401(k) Salary Reduction (Retirement) Plan
A 401(k) is an employer-established retirement savings plan. When you enroll in a 401(k) plan you are allowed to contribute a portion of your wages into the plan before taxes. Your contributions grow tax deferred in funds that you choose. The benefit of making contributions to a 401(k) is that your contributions reduce your taxable income for the year, thereby reducing the amount you pay in taxes each year as well. In addition, an employer has the option to match employee contributions.
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Frequently Asked Questions
+ Who is eligibile to participate?
You may be eligible to participate in the 401(k) plan if (1) you are 21 years of age or older and (2) you have completed one year of service which is defined as a 12 month period starting from your date of hire in which you have been credited with a least 1000 hours of service.
+ What are salary deferrals and how to I contribute them to the plan?
As a participant under the plan, you may elect to reduce your compensation by a specific percentage and have that amount contributed to the plan on a pre-tax basis as a salary deferral. You taxable income is reduced by the deferral contribution so you pay less in federal income taxes.
+ What is "Employer Matching"?
The company may choose to make a matching contribution equal to a uniform percentage of your salary deferrals. Each year the company will determine the amount, if any, of the matching percentage.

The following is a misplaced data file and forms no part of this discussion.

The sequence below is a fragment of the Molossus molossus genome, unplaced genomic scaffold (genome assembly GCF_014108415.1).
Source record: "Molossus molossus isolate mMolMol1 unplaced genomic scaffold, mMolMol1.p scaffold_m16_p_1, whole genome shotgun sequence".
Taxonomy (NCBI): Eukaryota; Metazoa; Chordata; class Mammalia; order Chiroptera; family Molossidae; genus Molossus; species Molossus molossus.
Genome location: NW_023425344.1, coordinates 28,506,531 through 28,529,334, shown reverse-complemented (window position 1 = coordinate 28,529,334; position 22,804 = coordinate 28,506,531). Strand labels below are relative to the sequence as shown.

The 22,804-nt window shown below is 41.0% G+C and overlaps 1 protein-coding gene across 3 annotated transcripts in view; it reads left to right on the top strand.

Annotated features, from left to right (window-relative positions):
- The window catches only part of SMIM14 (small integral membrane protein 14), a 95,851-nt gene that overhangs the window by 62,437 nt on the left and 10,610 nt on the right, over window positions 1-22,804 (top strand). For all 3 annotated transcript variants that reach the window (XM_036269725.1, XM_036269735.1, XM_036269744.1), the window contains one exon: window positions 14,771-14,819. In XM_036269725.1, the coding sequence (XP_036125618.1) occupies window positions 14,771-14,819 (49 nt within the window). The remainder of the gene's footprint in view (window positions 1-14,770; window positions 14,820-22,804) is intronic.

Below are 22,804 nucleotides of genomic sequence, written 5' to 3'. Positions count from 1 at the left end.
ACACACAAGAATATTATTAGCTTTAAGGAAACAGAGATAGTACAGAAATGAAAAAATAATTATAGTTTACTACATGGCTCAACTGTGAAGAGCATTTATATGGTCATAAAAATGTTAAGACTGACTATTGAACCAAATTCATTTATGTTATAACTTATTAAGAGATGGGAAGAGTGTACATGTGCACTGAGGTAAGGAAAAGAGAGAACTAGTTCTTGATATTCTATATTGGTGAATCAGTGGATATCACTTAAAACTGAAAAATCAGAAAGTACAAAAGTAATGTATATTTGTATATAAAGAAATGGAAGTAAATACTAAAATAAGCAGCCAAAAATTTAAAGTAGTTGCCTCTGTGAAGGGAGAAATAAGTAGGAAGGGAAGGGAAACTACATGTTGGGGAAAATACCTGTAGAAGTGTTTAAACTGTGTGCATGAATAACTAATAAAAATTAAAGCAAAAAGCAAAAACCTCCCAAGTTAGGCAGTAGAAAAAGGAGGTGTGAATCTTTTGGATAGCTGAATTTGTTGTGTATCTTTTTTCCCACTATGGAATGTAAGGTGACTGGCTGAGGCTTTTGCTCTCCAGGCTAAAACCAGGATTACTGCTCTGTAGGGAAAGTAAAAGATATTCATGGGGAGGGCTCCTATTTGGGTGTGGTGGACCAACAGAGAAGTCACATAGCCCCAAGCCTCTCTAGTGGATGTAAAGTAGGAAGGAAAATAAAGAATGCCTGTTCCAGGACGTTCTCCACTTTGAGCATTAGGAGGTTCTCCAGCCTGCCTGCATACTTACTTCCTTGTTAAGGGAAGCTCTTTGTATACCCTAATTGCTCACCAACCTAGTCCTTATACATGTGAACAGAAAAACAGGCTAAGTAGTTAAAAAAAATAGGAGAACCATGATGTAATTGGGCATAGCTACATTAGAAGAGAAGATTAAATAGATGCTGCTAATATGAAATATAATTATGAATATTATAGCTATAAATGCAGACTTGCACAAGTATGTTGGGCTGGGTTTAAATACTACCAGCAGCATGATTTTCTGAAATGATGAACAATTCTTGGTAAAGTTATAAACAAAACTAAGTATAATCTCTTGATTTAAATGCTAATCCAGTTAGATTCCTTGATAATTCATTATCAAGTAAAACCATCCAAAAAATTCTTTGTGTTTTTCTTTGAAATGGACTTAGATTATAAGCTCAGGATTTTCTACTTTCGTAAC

That sounds technical so let's simplify it. Let's say you contribute $100 per week to the 401(k) and the company elects to match 50% for the year -- basically what that means is that you get ($100 x 0.50) or $50 per week added to your $100 per week as a contribution to your 401(k). There are limits and other conditions that are explained in the plan documents but you get the idea.
+ What is "Vesting"?
In order to reward employees who remain employed with the company for a long period of time the law permits a "vesting schedule" to be applied to certain contributions that the company makes to the plan.
All of the contributions you make to your 401(k) are "fully vested" which basically means your contributions are yours. However, if the company makes contributions to your 401(k) (such as in the Matching example above) and you leave the company or your employment is terminated, you will only be entitled to keep a percentage (from 0%-100%) of that contribution based on how many year you've worked here. The plan documents have this schedule posted. Currently it is...
- Less than 2 Years of Service - 0%
- 2 Years of Service - 20%
- 3 Years of Service - 40%
- 4 Years of Service - 60%
- 5 Years of Service - 80%
- 6 Years of Service - 100%
+ What happens to my 401(k) if I leave the company?
Should you leave the company for any reason, you can take your vested account balance with you. You can roll your money over into an IRA or your new employer's 401(k) program if they offer one. Both of these options have no penalties involved. However, if you decide to take a cash distribution before retirement age you may be subject to IRS penalties as well as having to pay income taxes on the money you withdraw.